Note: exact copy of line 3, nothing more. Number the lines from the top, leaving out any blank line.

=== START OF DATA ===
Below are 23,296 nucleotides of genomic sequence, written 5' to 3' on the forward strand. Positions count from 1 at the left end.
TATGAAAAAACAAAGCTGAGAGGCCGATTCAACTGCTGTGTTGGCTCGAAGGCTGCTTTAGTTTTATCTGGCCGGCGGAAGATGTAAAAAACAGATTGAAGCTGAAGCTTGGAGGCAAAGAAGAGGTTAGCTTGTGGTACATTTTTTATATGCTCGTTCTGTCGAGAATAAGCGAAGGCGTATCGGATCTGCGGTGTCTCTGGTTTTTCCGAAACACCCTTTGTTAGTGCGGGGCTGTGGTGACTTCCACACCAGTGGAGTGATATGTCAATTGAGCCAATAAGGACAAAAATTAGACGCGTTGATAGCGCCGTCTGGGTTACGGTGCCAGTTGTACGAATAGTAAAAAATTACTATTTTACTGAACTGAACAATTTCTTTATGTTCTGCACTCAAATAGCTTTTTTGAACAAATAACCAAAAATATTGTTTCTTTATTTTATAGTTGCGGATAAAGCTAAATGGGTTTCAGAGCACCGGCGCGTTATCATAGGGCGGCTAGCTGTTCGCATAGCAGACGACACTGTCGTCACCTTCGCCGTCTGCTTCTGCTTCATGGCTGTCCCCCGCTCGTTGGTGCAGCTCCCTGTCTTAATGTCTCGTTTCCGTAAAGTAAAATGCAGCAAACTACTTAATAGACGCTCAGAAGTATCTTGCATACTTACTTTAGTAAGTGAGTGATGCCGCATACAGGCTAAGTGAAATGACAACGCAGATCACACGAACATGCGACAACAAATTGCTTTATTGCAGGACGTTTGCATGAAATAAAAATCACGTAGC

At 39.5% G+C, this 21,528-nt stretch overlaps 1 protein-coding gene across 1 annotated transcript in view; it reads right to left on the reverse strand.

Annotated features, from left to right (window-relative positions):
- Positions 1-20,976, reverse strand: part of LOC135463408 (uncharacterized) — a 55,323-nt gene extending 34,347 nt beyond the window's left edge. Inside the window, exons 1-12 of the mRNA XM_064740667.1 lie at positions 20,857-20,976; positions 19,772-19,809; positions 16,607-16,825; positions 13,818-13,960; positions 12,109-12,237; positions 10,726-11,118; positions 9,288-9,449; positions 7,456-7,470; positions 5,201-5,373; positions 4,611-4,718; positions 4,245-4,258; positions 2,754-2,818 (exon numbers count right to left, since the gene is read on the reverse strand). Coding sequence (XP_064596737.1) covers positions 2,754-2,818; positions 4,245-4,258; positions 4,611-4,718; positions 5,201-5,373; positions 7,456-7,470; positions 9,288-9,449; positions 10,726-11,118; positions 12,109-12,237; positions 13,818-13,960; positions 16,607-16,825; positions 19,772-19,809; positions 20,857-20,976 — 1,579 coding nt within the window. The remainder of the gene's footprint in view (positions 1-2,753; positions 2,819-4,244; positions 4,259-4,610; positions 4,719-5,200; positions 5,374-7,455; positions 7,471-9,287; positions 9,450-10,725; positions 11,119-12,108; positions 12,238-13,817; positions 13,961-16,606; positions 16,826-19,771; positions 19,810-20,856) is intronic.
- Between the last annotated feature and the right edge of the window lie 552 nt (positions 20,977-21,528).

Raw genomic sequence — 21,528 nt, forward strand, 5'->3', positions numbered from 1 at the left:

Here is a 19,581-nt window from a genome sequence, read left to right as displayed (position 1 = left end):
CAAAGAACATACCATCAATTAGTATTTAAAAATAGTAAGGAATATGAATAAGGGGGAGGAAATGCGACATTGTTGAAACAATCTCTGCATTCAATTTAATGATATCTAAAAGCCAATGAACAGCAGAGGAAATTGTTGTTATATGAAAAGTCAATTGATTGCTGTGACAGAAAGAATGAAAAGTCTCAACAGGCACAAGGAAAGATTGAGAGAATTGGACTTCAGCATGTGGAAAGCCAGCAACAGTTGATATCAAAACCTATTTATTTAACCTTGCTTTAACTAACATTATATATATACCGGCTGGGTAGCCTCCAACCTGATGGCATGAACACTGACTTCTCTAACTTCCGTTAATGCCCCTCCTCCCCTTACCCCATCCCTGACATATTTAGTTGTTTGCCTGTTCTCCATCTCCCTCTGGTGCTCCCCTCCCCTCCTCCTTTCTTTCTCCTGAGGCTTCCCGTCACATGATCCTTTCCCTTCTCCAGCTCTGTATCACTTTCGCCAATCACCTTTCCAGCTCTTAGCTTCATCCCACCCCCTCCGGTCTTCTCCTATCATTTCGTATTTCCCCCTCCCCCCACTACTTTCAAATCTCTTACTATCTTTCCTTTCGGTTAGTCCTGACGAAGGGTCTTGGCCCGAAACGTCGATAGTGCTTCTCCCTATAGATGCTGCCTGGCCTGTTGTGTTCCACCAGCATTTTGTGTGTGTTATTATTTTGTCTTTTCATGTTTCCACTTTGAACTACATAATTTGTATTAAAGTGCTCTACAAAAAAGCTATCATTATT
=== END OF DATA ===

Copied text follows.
At 39.5% G+C, this 21,528-nt stretch overlaps 1 protein-coding gene across 1 annotated transcript in view; it reads right to left on the reverse strand.